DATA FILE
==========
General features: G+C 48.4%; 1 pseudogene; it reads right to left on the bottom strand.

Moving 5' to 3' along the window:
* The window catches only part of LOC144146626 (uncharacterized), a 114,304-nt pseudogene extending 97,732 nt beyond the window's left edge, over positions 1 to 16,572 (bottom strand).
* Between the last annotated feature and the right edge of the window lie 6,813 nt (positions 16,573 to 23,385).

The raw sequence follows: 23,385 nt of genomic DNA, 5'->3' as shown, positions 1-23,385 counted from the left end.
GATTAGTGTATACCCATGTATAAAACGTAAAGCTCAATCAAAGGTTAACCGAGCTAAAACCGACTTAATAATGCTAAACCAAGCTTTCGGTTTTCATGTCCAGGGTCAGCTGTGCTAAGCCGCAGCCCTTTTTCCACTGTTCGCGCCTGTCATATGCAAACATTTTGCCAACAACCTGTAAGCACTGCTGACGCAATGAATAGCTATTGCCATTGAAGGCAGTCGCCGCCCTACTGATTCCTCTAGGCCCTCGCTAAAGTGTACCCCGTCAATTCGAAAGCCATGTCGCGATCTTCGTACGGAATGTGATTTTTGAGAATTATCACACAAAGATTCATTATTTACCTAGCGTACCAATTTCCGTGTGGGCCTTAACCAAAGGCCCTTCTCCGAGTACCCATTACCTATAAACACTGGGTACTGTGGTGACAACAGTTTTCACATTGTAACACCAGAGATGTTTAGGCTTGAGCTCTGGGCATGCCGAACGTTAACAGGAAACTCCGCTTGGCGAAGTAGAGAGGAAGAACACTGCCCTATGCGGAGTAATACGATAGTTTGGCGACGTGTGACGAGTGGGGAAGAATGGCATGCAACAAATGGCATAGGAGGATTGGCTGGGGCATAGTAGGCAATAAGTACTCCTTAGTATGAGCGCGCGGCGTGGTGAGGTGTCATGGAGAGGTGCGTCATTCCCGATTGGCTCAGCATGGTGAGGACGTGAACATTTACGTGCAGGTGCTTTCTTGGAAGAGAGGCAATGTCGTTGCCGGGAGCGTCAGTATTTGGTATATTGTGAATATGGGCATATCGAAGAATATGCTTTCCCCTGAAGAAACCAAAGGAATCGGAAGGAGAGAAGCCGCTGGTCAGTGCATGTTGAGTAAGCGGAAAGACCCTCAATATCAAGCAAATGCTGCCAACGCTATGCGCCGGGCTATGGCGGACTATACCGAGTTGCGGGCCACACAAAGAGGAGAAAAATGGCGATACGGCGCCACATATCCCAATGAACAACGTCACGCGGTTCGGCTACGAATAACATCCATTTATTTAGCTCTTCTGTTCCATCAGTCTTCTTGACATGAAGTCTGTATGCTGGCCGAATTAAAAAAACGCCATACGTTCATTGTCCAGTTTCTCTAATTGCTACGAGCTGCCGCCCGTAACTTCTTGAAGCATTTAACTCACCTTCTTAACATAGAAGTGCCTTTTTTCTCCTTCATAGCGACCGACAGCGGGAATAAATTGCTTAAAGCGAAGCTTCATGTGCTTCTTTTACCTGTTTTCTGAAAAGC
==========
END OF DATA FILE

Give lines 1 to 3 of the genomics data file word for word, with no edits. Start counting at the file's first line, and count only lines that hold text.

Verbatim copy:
General features: G+C 48.4%; 1 pseudogene; it reads right to left on the bottom strand.

Moving 5' to 3' along the window:
* The window catches only part of LOC144146626 (uncharacterized), a 114,304-nt pseudogene extending 97,732 nt beyond the window's left edge, over positions 1 to 16,572 (bottom strand).